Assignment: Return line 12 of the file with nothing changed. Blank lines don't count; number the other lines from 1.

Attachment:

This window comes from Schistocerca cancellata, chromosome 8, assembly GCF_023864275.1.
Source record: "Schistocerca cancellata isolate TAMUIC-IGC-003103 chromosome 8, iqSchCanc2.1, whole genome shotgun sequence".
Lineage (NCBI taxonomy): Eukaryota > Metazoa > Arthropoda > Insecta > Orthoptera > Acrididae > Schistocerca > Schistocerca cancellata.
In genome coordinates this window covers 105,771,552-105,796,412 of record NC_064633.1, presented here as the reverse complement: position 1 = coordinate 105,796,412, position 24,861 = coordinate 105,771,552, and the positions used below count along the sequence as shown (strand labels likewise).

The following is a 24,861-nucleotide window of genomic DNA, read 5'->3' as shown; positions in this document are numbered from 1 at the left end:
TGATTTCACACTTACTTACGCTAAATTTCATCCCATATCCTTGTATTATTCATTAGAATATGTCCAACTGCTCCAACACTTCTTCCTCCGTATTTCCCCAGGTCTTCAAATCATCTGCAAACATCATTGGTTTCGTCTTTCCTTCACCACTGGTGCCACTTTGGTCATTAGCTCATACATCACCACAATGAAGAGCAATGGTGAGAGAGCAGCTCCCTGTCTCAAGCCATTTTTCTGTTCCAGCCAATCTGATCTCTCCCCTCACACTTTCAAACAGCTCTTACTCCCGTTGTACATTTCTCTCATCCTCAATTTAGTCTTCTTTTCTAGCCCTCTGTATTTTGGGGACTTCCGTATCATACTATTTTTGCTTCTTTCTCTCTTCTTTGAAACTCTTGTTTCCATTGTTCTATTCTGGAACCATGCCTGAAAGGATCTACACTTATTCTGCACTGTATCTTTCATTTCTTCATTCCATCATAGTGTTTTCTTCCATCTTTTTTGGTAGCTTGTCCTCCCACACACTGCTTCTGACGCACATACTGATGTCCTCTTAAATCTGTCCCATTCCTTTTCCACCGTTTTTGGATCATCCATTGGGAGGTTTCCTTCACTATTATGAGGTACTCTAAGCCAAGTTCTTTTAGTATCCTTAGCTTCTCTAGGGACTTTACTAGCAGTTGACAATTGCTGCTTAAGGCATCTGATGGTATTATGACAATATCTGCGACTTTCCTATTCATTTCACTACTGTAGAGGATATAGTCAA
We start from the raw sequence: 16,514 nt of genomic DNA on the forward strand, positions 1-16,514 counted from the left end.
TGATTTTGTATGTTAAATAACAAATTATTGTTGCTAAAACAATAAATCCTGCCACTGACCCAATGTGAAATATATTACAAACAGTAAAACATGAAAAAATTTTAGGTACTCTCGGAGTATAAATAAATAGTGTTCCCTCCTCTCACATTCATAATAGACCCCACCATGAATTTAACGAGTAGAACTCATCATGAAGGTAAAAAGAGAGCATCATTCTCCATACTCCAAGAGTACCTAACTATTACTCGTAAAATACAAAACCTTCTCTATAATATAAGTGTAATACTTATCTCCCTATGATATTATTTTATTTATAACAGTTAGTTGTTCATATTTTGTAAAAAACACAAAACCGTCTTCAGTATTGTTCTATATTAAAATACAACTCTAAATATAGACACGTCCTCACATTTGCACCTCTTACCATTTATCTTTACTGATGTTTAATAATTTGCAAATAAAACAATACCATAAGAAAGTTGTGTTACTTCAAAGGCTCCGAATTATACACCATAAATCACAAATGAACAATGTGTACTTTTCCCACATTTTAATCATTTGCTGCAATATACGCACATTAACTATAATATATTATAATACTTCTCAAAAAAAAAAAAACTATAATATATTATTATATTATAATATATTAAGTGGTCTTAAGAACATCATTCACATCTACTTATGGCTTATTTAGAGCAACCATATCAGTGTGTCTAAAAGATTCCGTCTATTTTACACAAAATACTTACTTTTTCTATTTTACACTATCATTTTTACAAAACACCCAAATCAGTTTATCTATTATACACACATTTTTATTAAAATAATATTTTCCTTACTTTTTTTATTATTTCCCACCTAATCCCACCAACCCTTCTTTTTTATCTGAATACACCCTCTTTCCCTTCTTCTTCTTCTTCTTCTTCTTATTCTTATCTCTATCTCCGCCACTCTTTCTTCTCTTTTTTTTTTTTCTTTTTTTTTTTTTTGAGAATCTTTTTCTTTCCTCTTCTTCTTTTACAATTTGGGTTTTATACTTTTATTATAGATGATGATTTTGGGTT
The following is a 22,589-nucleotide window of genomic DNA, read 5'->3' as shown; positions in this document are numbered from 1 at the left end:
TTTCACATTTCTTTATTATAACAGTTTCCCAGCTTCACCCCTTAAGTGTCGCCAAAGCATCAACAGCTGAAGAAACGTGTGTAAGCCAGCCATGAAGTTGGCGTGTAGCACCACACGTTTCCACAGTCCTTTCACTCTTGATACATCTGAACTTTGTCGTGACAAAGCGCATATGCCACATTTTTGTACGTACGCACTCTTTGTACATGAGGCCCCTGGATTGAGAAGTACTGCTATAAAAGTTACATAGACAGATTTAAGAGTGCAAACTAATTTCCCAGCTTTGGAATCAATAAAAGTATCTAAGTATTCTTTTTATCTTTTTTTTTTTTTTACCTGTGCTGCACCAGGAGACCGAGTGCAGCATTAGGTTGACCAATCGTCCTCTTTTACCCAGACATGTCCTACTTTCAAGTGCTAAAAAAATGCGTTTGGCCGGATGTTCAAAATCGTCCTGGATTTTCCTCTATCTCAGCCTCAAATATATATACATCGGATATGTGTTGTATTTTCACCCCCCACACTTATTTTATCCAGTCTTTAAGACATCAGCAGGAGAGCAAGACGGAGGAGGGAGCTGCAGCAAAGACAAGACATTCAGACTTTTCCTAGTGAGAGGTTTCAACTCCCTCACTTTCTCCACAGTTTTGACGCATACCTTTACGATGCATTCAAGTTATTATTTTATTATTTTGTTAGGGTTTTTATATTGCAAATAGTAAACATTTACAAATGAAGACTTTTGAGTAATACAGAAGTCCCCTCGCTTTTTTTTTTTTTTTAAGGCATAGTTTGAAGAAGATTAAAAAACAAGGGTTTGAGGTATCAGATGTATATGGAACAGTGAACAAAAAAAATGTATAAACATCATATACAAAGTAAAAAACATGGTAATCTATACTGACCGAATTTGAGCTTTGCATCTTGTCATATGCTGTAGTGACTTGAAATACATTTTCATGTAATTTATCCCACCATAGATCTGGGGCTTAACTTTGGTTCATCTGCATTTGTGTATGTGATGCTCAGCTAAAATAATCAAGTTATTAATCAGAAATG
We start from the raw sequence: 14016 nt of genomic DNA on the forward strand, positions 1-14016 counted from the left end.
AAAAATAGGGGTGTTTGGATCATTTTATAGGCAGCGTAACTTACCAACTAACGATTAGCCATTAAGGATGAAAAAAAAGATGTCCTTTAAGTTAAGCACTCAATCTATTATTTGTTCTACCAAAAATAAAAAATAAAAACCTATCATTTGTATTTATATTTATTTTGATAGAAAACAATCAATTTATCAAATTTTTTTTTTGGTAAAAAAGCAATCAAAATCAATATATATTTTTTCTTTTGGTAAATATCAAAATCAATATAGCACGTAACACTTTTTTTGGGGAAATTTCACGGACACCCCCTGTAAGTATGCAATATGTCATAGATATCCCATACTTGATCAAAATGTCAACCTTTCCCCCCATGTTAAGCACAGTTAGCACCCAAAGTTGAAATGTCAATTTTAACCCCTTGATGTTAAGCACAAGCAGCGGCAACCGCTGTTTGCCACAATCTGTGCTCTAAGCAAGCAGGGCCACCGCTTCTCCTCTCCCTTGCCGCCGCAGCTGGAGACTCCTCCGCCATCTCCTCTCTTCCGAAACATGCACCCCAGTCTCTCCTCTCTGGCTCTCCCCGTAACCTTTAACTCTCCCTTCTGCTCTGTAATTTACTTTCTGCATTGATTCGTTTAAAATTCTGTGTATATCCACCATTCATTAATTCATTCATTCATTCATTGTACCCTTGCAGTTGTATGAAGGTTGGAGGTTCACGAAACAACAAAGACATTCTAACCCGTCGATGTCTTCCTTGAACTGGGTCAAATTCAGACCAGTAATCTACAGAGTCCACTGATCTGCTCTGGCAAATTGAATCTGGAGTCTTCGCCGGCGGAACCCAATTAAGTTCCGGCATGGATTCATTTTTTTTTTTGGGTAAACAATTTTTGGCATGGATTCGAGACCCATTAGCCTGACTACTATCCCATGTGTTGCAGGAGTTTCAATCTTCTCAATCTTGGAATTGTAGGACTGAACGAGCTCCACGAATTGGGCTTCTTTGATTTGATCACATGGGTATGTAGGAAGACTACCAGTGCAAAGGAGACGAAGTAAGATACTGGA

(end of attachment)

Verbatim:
AAAAATAGGGGTGTTTGGATCATTTTATAGGCAGCGTAACTTACCAACTAACGATTAGCCATTAAGGATGAAAAAAAAGATGTCCTTTAAGTTAAGCACTCAATCTATTATTTGTTCTACCAAAAATAAAAAATAAAAACCTATCATTTGTATTTATATTTATTTTGATAGAAAACAATCAATTTATCAAATTTTTTTTTTGGTAAAAAAGCAATCAAAATCAATATATATTTTTTCTTTTGGTAAATATCAAAATCAATATAGCACGTAACACTTTTTTTGGGGAAATTTCACGGACACCCCCTGTAAGTATGCAATATGTCATAGATATCCCATACTTGATCAAAATGTCAACCTTTCCCCCCATGTTAAGCACAGTTAGCACCCAAAGTTGAAATGTCAATTTTAACCCCTTGATGTTAAGCACAAGCAGCGGCAACCGCTGTTTGCCACAATCTGTGCTCTAAGCAAGCAGGGCCACCGCTTCTCCTCTCCCTTGCCGCCGCAGCTGGAGACTCCTCCGCCATCTCCTCTCTTCCGAAACATGCACCCCAGTCTCTCCTCTCTGGCTCTCCCCGTAACCTTTAACTCTCCCTTCTGCTCTGTAATTTACTTTCTGCATTGATTCGTTTAAAATTCTGTGTATATCCACCATTCATTAATTCATTCATTCATTCATTGTACCCTTGCAGTTGTATGAAGGTTGGAGGTTCACGAAACAACAAAGACATTCTAACCCGTCGATGTCTTCCTTGAACTGGGTCAAATTCAGACCAGTAATCTACAGAGTCCACTGATCTGCTCTGGCAAATTGAATCTGGAGTCTTCGCCGGCGGAACCCAATTAAGTTCCGGCATGGATTCATTTTTTTTTTTGGGTAAACAATTTTTGGCATGGATTCGAGACCCATTAGCCTGACTACTATCCCATGTGTTGCAGGAGTTTCAATCTTCTCAATCTTGGAATTGTAGGACTGAACGAGCTCCACGAATTGGGCTTCTTTGATTTGATCACATGGGTATGTAGGAAGACTACCAGTGCAAAGGAGACGAAGTAAGATACTGGA